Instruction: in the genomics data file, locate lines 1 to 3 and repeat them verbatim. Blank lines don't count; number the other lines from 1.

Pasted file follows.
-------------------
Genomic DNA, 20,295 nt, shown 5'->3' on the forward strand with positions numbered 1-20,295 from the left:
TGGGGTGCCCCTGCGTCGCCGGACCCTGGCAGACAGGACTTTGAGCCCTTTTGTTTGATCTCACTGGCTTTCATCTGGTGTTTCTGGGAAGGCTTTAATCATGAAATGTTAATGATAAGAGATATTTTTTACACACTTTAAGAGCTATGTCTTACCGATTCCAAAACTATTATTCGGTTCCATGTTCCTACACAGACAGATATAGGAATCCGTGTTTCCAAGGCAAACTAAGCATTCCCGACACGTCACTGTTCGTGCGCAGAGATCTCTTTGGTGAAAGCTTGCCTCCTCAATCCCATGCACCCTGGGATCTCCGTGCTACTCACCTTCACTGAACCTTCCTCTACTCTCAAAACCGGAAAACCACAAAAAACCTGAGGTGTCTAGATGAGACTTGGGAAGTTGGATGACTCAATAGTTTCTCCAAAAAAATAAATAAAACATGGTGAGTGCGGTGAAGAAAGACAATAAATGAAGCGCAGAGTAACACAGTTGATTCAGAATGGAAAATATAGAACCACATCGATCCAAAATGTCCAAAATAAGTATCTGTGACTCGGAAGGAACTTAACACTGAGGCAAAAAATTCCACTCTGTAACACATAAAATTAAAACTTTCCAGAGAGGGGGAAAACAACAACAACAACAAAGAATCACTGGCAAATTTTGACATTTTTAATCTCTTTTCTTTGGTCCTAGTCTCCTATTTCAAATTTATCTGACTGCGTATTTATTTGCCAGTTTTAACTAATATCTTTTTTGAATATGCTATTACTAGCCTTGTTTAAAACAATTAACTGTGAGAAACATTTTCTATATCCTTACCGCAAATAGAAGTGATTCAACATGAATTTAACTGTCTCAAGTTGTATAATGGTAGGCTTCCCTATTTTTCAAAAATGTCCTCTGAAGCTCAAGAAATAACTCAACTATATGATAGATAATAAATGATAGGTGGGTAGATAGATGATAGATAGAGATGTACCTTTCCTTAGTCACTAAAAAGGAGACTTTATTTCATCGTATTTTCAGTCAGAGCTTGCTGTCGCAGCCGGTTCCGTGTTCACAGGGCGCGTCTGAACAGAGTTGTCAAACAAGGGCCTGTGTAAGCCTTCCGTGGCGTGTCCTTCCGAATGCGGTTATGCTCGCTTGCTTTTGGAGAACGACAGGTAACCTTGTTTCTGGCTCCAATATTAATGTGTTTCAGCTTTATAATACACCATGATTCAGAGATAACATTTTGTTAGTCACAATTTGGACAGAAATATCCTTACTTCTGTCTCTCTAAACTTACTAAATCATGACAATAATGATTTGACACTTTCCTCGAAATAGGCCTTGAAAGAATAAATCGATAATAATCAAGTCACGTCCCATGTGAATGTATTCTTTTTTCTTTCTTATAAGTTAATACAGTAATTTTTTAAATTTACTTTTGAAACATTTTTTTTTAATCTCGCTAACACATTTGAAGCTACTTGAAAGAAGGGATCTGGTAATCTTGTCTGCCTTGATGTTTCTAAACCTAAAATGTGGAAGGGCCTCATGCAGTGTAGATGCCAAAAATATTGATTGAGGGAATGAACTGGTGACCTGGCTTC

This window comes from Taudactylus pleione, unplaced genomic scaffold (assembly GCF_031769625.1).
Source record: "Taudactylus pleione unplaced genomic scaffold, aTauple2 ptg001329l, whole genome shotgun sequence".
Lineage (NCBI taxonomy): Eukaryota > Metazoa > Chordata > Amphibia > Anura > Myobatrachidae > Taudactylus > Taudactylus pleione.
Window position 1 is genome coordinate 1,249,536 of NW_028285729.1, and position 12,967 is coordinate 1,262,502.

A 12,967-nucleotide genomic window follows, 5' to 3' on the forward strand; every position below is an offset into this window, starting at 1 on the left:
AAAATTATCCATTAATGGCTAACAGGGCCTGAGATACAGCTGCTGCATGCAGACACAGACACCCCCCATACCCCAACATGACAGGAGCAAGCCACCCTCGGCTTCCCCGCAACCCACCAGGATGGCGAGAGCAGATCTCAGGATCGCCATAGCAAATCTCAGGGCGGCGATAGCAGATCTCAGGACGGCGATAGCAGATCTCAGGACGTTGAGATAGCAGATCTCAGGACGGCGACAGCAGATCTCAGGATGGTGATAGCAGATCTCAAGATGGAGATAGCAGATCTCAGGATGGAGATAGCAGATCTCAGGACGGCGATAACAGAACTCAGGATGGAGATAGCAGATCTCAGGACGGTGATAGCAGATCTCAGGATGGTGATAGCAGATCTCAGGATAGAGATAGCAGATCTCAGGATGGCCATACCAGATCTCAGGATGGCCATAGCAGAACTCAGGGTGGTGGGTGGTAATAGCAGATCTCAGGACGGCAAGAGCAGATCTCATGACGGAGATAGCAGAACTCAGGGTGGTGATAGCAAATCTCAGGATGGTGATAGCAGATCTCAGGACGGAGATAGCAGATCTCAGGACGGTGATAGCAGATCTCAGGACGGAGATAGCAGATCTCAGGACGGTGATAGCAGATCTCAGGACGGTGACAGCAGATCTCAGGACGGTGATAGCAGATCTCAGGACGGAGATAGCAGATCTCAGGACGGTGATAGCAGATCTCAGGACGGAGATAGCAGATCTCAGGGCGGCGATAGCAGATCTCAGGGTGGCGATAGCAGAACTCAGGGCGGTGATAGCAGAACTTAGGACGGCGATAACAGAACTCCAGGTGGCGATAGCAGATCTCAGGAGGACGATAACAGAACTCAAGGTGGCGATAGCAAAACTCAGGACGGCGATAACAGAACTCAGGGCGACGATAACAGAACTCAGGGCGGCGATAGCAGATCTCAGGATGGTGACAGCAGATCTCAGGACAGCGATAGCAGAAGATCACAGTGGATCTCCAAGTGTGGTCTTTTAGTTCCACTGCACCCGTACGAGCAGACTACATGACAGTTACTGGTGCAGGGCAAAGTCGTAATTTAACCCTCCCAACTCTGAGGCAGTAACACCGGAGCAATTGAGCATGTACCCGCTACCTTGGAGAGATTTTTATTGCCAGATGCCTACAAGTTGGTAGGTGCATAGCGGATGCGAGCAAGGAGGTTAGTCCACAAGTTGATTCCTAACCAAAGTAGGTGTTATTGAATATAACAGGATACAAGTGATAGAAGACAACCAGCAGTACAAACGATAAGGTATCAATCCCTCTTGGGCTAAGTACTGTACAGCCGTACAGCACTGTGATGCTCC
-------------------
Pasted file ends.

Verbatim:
Genomic DNA, 20,295 nt, shown 5'->3' on the forward strand with positions numbered 1-20,295 from the left:
TGGGGTGCCCCTGCGTCGCCGGACCCTGGCAGACAGGACTTTGAGCCCTTTTGTTTGATCTCACTGGCTTTCATCTGGTGTTTCTGGGAAGGCTTTAATCATGAAATGTTAATGATAAGAGATATTTTTTACACACTTTAAGAGCTATGTCTTACCGATTCCAAAACTATTATTCGGTTCCATGTTCCTACACAGACAGATATAGGAATCCGTGTTTCCAAGGCAAACTAAGCATTCCCGACACGTCACTGTTCGTGCGCAGAGATCTCTTTGGTGAAAGCTTGCCTCCTCAATCCCATGCACCCTGGGATCTCCGTGCTACTCACCTTCACTGAACCTTCCTCTACTCTCAAAACCGGAAAACCACAAAAAACCTGAGGTGTCTAGATGAGACTTGGGAAGTTGGATGACTCAATAGTTTCTCCAAAAAAATAAATAAAACATGGTGAGTGCGGTGAAGAAAGACAATAAATGAAGCGCAGAGTAACACAGTTGATTCAGAATGGAAAATATAGAACCACATCGATCCAAAATGTCCAAAATAAGTATCTGTGACTCGGAAGGAACTTAACACTGAGGCAAAAAATTCCACTCTGTAACACATAAAATTAAAACTTTCCAGAGAGGGGGAAAACAACAACAACAACAAAGAATCACTGGCAAATTTTGACATTTTTAATCTCTTTTCTTTGGTCCTAGTCTCCTATTTCAAATTTATCTGACTGCGTATTTATTTGCCAGTTTTAACTAATATCTTTTTTGAATATGCTATTACTAGCCTTGTTTAAAACAATTAACTGTGAGAAACATTTTCTATATCCTTACCGCAAATAGAAGTGATTCAACATGAATTTAACTGTCTCAAGTTGTATAATGGTAGGCTTCCCTATTTTTCAAAAATGTCCTCTGAAGCTCAAGAAATAACTCAACTATATGATAGATAATAAATGATAGGTGGGTAGATAGATGATAGATAGAGATGTACCTTTCCTTAGTCACTAAAAAGGAGACTTTATTTCATCGTATTTTCAGTCAGAGCTTGCTGTCGCAGCCGGTTCCGTGTTCACAGGGCGCGTCTGAACAGAGTTGTCAAACAAGGGCCTGTGTAAGCCTTCCGTGGCGTGTCCTTCCGAATGCGGTTATGCTCGCTTGCTTTTGGAGAACGACAGGTAACCTTGTTTCTGGCTCCAATATTAATGTGTTTCAGCTTTATAATACACCATGATTCAGAGATAACATTTTGTTAGTCACAATTTGGACAGAAATATCCTTACTTCTGTCTCTCTAAACTTACTAAATCATGACAATAATGATTTGACACTTTCCTCGAAATAGGCCTTGAAAGAATAAATCGATAATAATCAAGTCACGTCCCATGTGAATGTATTCTTTTTTCTTTCTTATAAGTTAATACAGTAATTTTTTAAATTTACTTTTGAAACATTTTTTTTTAATCTCGCTAACACATTTGAAGCTACTTGAAAGAAGGGATCTGGTAATCTTGTCTGCCTTGATGTTTCTAAACCTAAAATGTGGAAGGGCCTCATGCAGTGTAGATGCCAAAAATATTGATTGAGGGAATGAACTGGTGACCTGGCTTC

This window comes from Taudactylus pleione, unplaced genomic scaffold (assembly GCF_031769625.1).